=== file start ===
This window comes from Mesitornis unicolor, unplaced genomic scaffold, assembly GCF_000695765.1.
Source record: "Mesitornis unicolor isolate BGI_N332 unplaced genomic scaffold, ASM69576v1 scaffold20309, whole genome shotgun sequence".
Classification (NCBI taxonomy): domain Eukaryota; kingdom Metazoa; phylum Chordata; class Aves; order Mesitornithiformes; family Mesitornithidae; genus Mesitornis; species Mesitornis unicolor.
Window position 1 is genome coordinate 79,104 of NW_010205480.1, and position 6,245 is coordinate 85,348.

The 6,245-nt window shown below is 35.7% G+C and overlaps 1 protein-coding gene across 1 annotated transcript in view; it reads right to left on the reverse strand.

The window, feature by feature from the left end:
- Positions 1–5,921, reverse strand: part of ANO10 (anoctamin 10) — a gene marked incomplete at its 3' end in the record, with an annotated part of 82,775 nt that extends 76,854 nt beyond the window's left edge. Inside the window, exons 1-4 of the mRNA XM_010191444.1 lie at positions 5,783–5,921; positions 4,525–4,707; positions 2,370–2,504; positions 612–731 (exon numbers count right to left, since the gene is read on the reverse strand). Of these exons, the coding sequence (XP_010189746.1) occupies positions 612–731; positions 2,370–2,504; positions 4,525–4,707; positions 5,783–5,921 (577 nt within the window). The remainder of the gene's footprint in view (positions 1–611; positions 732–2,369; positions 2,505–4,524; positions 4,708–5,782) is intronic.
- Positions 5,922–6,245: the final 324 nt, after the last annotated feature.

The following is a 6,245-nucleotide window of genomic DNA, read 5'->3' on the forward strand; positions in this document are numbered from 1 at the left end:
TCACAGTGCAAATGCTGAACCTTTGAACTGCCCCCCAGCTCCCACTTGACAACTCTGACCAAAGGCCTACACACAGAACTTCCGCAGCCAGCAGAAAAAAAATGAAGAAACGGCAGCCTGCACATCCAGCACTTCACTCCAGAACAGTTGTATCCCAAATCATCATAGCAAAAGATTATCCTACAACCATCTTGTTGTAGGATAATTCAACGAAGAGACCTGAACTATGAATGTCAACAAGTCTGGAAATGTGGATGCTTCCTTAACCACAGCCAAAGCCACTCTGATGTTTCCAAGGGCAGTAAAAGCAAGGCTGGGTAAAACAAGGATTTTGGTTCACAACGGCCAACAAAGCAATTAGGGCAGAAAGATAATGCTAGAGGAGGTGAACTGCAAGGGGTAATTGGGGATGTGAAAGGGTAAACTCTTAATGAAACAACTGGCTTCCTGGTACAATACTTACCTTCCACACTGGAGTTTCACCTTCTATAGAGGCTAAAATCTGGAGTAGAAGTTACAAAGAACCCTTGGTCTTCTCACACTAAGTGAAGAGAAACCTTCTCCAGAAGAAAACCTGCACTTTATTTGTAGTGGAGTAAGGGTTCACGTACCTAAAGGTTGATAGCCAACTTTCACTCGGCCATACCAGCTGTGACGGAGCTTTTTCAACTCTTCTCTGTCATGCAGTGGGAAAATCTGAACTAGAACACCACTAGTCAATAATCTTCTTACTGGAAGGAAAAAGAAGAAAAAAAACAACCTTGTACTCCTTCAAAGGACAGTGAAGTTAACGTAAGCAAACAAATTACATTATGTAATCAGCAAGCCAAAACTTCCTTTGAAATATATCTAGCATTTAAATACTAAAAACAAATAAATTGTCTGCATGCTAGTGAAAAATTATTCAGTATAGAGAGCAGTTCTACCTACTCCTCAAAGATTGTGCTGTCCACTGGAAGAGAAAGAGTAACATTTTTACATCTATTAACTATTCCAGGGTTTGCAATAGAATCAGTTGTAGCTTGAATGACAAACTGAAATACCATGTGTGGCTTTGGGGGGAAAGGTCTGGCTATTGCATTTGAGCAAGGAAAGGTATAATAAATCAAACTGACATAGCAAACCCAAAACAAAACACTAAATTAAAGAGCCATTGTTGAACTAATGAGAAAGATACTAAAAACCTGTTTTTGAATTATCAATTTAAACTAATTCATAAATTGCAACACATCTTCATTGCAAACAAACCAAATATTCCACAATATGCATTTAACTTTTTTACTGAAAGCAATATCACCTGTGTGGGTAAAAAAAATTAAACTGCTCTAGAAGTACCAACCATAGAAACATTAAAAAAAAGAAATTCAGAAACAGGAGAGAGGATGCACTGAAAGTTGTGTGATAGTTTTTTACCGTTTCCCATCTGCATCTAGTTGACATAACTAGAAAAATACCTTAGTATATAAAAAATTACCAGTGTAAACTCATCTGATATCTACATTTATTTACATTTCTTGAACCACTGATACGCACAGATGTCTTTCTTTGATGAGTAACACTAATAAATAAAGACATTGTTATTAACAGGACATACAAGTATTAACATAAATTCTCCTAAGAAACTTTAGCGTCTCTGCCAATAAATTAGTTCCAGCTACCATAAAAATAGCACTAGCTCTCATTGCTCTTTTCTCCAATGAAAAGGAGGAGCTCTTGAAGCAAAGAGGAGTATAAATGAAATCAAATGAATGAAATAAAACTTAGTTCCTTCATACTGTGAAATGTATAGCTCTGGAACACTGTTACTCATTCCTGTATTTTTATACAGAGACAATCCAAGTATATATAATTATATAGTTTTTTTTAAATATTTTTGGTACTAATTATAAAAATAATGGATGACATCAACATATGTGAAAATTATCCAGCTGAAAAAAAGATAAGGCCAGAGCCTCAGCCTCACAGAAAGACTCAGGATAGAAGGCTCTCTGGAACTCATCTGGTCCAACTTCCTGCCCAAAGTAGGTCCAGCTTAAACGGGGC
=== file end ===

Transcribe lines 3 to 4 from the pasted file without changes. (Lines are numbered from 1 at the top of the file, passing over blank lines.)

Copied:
Classification (NCBI taxonomy): domain Eukaryota; kingdom Metazoa; phylum Chordata; class Aves; order Mesitornithiformes; family Mesitornithidae; genus Mesitornis; species Mesitornis unicolor.
Window position 1 is genome coordinate 79,104 of NW_010205480.1, and position 6,245 is coordinate 85,348.